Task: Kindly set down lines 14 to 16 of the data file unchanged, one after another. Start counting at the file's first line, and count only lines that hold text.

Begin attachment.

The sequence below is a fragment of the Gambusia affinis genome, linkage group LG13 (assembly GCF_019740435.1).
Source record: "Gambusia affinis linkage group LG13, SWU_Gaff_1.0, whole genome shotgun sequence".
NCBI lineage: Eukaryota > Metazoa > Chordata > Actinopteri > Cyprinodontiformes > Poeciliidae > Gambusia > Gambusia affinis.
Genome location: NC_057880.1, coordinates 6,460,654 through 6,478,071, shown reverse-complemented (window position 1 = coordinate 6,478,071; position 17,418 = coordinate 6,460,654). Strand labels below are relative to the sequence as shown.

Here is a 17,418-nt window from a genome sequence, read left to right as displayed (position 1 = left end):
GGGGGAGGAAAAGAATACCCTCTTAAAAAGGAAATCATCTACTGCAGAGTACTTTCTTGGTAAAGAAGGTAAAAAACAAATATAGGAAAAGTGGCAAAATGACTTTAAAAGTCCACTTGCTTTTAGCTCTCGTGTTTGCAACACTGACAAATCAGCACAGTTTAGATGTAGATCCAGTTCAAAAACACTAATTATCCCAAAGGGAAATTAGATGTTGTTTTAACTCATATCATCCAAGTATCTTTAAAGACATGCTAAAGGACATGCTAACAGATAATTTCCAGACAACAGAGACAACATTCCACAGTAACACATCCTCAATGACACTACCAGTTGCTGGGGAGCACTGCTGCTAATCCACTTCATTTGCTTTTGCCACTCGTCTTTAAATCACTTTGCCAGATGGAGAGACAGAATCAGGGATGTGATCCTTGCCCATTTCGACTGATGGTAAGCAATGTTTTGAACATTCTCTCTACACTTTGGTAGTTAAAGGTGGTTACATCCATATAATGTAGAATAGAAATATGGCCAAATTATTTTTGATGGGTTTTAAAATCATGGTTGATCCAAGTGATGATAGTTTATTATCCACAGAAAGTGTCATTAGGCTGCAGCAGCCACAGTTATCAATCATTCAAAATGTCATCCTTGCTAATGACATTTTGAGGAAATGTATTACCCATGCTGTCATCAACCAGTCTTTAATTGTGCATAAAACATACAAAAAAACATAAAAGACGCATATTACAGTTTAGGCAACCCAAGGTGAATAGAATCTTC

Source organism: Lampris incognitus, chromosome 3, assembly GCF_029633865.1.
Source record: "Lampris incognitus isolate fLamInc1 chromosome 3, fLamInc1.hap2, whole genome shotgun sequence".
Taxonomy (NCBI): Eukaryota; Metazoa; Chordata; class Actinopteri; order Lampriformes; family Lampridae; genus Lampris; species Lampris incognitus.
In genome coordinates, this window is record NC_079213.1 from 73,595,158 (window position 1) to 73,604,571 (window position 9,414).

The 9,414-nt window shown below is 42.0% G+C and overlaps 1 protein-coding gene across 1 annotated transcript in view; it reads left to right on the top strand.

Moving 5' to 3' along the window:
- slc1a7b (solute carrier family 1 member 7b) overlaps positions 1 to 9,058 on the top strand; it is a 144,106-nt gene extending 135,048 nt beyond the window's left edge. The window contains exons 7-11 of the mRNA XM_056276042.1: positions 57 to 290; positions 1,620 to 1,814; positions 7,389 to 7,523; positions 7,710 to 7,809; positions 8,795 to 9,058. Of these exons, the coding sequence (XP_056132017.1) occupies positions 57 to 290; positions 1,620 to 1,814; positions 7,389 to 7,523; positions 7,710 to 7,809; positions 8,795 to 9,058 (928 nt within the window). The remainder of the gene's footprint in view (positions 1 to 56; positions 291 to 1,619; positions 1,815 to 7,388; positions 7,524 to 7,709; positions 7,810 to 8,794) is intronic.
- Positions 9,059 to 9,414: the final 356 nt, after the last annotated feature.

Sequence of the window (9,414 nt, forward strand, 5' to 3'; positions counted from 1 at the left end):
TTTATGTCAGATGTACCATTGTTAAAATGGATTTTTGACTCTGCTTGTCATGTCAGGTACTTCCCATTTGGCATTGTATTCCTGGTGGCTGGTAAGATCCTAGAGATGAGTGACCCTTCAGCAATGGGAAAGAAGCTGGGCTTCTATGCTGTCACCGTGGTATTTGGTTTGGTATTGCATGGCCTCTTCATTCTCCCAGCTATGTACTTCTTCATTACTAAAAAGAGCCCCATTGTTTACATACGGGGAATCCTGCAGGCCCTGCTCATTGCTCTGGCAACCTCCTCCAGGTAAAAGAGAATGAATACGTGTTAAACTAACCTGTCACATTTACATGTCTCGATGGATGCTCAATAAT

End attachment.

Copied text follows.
- Positions 9,059 to 9,414: the final 356 nt, after the last annotated feature.

Sequence of the window (9,414 nt, forward strand, 5' to 3'; positions counted from 1 at the left end):
TTTATGTCAGATGTACCATTGTTAAAATGGATTTTTGACTCTGCTTGTCATGTCAGGTACTTCCCATTTGGCATTGTATTCCTGGTGGCTGGTAAGATCCTAGAGATGAGTGACCCTTCAGCAATGGGAAAGAAGCTGGGCTTCTATGCTGTCACCGTGGTATTTGGTTTGGTATTGCATGGCCTCTTCATTCTCCCAGCTATGTACTTCTTCATTACTAAAAAGAGCCCCATTGTTTACATACGGGGAATCCTGCAGGCCCTGCTCATTGCTCTGGCAACCTCCTCCAGGTAAAAGAGAATGAATACGTGTTAAACTAACCTGTCACATTTACATGTCTCGATGGATGCTCAATAAT